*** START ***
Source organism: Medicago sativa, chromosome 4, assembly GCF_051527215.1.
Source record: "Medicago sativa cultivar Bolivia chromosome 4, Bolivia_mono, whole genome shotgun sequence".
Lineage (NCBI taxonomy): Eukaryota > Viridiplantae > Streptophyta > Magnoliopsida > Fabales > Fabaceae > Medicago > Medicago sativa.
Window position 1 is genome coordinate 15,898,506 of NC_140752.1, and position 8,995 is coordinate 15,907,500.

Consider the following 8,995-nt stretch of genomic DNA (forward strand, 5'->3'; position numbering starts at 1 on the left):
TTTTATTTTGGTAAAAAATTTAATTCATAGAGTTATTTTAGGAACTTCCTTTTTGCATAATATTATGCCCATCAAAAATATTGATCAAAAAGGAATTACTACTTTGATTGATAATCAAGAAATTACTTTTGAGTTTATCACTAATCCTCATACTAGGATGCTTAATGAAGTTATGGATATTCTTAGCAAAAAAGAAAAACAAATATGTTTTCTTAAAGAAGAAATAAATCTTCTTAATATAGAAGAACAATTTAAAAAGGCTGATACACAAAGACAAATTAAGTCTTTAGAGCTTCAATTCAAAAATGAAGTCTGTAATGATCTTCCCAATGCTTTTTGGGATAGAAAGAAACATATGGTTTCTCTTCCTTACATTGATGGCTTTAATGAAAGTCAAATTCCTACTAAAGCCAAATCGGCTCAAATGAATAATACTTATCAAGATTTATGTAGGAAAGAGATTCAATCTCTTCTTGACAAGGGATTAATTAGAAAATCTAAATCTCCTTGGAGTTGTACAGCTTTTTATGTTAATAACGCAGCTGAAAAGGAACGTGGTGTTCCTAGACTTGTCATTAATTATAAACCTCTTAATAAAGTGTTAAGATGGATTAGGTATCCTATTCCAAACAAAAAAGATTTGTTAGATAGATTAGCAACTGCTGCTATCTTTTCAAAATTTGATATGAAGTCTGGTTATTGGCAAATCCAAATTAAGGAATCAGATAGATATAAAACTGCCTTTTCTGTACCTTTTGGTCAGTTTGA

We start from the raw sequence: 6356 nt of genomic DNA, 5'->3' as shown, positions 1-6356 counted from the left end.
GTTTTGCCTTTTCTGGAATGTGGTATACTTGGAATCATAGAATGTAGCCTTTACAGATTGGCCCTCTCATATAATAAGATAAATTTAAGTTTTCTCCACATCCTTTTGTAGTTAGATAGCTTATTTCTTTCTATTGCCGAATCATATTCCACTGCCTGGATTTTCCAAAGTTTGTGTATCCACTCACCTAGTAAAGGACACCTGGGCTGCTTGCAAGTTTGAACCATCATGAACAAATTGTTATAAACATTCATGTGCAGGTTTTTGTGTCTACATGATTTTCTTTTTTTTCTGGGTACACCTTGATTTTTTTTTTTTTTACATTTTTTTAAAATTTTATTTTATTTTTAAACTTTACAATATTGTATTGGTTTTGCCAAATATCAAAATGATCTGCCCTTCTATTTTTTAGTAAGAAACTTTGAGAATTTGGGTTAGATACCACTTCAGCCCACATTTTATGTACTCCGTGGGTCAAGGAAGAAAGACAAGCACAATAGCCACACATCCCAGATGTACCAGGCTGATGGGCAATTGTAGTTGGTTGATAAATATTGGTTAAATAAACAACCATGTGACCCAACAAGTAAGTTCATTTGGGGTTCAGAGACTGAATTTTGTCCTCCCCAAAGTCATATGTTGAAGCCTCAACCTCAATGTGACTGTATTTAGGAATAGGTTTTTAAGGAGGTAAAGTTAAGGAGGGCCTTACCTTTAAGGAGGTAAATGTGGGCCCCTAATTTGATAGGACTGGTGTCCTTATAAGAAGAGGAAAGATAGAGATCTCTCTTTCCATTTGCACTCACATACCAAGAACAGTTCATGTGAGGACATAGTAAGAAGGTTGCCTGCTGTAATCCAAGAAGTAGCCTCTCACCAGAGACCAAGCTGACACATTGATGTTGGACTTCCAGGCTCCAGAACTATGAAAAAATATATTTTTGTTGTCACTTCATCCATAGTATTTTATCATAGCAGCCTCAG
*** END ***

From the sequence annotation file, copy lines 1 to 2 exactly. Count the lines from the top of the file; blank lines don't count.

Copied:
Source organism: Medicago sativa, chromosome 4, assembly GCF_051527215.1.
Source record: "Medicago sativa cultivar Bolivia chromosome 4, Bolivia_mono, whole genome shotgun sequence".